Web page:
This blog post is in response to the #OExtend (#ExtendEast) Activity titled Find Your Fit. The activity was to explore a series of OER repositories (can be found here) and using some new skills learned during the module curate some resources that pertain to our course.
The repositories we were looking through included some that I already knew about such as MERLOT and some that were new to me (i.e. CORE). The issue I ran into when trying to complete this particular activity was what I’ll call the Rabbit Hole effect. There is always so many good resources that then lead to other good resources that eventually I start to get overwhelmed, and honestly I end up losing track of where I started.
The solution to the Rabbit Hole effect, in my opinion, is a good curation tool. There are lots of tools available. Helen DeWaard has a blog post describing how she uses open websites for this purpose. I completely agree with her about this being a great way to create a “repository for all elements for the time we spend together”. I’ve done this myself for past courses I’ve taught and I can only recommend it as something everybody should do.
My issue with the Rabbit Hole effect is that I am not necessarily curating everything for a single course at one time. Sometimes I’ll see something for a Science course that will be useful, then suddenly there is something related to Digital Citizenship that I want to refer to at a later time. That is where I want a tool that is specific to my own thinking, however still open for others to benefit from, if they can figure out my thought process.
A few tools I’ve used in the past include Diigo, Pinterest, Evernote and Symbaloo. They all have pros and cons, and there are likely hundreds of reviews out there of each of them. I am also a big fan of Google Keep which is my go to for personal site and information curation. I try to keep my personal and professional lives separate, when possible, which means to avoid confusion in my own brain, I realize I need a separate tool.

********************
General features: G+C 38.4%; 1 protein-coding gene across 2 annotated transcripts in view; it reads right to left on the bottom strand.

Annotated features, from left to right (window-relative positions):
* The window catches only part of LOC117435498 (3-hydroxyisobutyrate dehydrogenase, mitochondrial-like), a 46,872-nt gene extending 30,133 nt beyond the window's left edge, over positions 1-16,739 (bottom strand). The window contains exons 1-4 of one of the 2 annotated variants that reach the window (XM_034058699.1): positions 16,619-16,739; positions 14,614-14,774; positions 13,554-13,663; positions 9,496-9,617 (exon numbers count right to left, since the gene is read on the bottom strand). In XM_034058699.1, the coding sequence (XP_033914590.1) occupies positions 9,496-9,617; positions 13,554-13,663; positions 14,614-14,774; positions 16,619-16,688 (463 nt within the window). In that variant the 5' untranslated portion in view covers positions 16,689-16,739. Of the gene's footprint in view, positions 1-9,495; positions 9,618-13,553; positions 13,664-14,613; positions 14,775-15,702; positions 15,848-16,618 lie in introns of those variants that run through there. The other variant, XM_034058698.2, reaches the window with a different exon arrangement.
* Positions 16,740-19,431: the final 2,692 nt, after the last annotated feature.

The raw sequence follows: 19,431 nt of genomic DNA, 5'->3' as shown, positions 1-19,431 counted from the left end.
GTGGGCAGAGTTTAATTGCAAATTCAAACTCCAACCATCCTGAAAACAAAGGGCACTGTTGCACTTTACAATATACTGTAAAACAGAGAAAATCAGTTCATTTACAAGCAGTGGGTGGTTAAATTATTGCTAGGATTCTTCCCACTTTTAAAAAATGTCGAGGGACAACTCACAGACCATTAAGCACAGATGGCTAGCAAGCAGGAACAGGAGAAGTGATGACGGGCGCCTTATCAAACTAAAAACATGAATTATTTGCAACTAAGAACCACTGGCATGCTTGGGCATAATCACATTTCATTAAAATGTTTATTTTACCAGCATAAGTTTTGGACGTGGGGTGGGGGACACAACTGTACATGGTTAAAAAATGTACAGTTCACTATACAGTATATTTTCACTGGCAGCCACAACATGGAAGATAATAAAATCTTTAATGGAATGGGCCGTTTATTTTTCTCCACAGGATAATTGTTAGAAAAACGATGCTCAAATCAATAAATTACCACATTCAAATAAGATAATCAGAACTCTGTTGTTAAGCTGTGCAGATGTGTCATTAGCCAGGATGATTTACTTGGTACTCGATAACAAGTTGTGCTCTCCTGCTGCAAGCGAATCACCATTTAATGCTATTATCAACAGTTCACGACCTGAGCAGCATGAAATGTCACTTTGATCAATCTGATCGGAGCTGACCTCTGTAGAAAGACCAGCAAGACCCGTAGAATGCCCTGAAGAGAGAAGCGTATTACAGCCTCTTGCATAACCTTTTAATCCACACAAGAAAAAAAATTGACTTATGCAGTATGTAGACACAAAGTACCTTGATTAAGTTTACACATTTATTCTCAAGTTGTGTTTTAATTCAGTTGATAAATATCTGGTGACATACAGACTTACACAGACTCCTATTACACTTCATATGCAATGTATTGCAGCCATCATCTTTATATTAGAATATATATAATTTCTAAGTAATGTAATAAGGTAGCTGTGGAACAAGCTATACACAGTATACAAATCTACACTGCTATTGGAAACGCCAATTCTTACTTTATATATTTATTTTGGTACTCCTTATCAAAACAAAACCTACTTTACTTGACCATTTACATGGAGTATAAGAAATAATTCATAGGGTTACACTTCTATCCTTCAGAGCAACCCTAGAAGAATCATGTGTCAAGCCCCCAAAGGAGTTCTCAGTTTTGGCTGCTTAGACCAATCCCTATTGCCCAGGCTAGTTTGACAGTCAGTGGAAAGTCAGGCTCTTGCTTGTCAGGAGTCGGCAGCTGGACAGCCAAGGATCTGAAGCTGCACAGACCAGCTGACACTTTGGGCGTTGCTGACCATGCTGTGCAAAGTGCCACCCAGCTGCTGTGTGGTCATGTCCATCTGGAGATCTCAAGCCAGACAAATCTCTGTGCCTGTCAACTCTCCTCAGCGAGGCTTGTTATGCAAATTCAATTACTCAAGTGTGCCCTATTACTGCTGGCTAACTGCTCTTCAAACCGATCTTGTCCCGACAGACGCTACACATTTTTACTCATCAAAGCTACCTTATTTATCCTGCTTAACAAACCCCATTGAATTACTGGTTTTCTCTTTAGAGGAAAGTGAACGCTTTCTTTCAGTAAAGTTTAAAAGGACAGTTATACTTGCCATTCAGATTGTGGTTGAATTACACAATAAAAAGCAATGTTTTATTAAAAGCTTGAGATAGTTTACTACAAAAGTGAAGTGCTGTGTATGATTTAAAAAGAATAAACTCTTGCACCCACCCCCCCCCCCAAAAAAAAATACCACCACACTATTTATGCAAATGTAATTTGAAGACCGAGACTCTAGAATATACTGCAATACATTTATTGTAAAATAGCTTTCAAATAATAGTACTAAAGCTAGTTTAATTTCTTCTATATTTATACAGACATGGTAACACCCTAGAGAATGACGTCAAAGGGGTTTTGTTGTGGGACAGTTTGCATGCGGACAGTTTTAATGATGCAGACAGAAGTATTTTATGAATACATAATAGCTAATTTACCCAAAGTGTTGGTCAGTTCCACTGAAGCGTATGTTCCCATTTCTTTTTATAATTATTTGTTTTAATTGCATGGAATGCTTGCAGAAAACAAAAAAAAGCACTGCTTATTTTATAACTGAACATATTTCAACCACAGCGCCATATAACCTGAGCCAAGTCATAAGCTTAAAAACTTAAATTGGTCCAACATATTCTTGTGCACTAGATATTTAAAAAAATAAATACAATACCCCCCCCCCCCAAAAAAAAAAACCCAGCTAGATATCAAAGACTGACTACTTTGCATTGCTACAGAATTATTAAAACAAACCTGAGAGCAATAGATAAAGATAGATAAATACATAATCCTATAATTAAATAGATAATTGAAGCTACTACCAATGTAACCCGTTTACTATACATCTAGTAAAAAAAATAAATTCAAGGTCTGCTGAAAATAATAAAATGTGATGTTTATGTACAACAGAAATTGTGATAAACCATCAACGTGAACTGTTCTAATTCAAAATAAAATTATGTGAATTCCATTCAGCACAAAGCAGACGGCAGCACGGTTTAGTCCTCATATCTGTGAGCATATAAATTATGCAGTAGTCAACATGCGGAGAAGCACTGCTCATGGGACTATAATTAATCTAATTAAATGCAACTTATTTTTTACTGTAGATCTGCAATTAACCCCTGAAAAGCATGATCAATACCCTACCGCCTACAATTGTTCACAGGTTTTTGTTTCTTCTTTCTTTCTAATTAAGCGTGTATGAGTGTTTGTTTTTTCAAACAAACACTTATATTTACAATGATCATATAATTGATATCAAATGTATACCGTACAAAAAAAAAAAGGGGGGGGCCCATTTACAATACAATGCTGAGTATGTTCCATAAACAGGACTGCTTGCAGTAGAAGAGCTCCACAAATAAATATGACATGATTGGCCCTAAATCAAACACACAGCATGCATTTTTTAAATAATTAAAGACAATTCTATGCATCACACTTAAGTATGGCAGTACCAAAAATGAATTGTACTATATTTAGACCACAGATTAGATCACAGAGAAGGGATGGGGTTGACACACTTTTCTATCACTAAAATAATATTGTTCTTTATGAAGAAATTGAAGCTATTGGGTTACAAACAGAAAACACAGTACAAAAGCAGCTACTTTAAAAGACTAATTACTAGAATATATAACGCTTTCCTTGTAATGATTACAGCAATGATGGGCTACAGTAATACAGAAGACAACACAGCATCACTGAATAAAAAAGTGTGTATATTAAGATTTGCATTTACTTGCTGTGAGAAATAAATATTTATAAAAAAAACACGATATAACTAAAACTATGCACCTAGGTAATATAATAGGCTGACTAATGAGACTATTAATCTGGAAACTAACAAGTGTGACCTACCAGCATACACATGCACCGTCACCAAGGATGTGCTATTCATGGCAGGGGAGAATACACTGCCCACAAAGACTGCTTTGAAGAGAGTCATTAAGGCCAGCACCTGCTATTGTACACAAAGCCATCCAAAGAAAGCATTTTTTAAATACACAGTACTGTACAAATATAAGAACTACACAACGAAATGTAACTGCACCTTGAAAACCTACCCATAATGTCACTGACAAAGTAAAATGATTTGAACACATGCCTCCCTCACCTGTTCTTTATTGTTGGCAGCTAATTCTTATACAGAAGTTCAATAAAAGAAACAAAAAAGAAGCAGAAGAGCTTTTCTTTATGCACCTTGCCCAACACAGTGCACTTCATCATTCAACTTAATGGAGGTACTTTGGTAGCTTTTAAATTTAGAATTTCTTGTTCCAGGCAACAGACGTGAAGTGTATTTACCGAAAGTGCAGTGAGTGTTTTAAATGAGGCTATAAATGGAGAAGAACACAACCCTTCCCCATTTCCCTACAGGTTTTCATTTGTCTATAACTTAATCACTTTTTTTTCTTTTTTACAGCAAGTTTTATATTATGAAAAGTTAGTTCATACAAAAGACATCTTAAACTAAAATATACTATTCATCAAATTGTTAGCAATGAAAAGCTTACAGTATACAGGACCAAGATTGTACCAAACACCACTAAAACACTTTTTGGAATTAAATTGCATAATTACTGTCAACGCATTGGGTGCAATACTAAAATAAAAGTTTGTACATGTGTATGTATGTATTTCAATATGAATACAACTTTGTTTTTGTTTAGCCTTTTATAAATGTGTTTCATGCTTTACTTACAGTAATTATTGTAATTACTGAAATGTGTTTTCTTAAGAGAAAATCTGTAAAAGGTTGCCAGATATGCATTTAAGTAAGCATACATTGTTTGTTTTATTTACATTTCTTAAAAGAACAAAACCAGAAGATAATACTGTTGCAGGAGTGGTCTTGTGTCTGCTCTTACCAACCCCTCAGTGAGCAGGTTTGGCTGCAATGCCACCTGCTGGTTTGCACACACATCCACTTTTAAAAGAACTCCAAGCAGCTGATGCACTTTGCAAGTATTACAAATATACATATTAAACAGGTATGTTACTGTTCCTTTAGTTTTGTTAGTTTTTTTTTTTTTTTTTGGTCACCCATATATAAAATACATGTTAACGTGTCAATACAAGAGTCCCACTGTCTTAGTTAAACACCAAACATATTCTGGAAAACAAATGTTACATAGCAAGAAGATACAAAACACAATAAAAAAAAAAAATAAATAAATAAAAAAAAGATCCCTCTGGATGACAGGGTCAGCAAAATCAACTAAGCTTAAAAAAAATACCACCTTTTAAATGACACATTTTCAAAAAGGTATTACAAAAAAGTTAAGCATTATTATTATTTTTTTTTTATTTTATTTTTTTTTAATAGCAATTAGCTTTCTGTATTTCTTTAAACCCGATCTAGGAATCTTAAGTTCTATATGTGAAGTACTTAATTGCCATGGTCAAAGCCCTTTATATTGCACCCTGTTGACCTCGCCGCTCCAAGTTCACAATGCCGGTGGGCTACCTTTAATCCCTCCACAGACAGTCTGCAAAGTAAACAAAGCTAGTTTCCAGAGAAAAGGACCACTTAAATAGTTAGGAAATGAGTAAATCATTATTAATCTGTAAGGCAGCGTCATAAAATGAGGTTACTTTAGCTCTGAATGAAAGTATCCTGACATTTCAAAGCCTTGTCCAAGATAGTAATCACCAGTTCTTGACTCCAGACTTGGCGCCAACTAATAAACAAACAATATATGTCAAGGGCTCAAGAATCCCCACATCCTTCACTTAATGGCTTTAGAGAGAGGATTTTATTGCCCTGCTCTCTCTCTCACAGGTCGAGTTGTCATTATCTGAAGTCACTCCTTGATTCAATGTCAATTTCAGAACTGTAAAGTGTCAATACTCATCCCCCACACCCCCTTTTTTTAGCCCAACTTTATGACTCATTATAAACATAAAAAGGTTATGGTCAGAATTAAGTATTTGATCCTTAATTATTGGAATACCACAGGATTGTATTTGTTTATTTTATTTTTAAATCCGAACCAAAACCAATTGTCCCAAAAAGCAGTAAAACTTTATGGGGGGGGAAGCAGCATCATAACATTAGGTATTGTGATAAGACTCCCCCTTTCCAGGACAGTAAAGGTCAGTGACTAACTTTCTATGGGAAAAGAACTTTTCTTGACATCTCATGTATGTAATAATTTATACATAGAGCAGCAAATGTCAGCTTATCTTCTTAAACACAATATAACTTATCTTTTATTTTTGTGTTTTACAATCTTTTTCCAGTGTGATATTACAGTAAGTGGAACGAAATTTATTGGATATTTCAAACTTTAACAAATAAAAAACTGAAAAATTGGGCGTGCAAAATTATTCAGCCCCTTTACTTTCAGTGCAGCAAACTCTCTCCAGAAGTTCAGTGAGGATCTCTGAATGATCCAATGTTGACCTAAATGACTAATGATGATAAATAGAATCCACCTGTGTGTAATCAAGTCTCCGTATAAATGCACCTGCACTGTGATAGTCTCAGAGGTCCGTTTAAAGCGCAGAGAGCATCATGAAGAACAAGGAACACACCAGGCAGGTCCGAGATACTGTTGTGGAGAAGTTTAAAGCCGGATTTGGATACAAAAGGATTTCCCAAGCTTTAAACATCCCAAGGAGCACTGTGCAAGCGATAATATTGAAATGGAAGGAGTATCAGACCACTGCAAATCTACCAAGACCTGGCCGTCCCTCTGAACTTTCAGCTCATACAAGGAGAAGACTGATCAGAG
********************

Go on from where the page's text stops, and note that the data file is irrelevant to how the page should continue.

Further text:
As a result I am going to give Diigo another try and start using it as my go to for #OExtend resources. Some of the features they offer, such as webpage and PDF annotations and the ability to share with others makes it a very attractive tool. Once I get it built up a bit and am comfortable with what I am doing, I will share it out for anybody who is interested.
My questions for you are: Do you use a curation tool? If so, what are you using and why?
Now, as for the Activity Bank assignment, we were asked to share 3 OERs and how we will use them in the context of the courses we are teaching. As I am teaching a series of courses in the Faculty of Education next year I’ve decided to focus on some Digital Citizenship resources. I spent quite a bit of time with Merlot as I was familiar with it, but definitely did not know all of the features it provided. Was amazed at some of the resources I found.
The first resource I am going to share is an ebook by Henry Jenkins titled “Confronting the Challenges of Participatory Culture: Media Education for the 21st Century“.
From the description – ‘Many teens today who use the Internet are actively involved in participatory cultures — joining online communities (Facebook, message boards, game clans), producing creative work in new forms (digital sampling, modding, fan videomaking, fan fiction), working in teams to complete tasks and develop new knowledge (as in Wikipedia), and shaping the flow of media (as in blogging or podcasting).’ This is a free download from Amazon in Kindle format.
The second resource is an online course module from Google titled Be Internet Awesome.
From the description – ” Be Internet Awesome teaches kids the fundamentals of digital citizenship and safety so they can explore the online world with confidence”. It includes games for kids that reinforce good Digital Citizenship skills as well as resources for both parents and teachers.
The final resource I want to share is a little off the topic of Digital Citizenship (remember: Rabbit Hole!!). It is a blog titled “A Media Specialist’s Guide to the Internet“. It contains a ton of resources and ideas for all things technology related. I particularly love the tagline of “Because you never know when you’ll need a cybrarian!” I think cybrarian is what we need to call all of those amazing librarians who are so good at integrating digital technologies into our classrooms.
Header image – Photo by Madison Grooms on Unsplash
Pinterest image – “Pinterest” by Bernard Goldbach Licensed under CC-BY 2.0 Original source via Flickr.
Diigo image – “DEMOfall 07 Day One – Diigo” by Brian Solis Licensed under CC-BY 2.0. Original source via Flickr.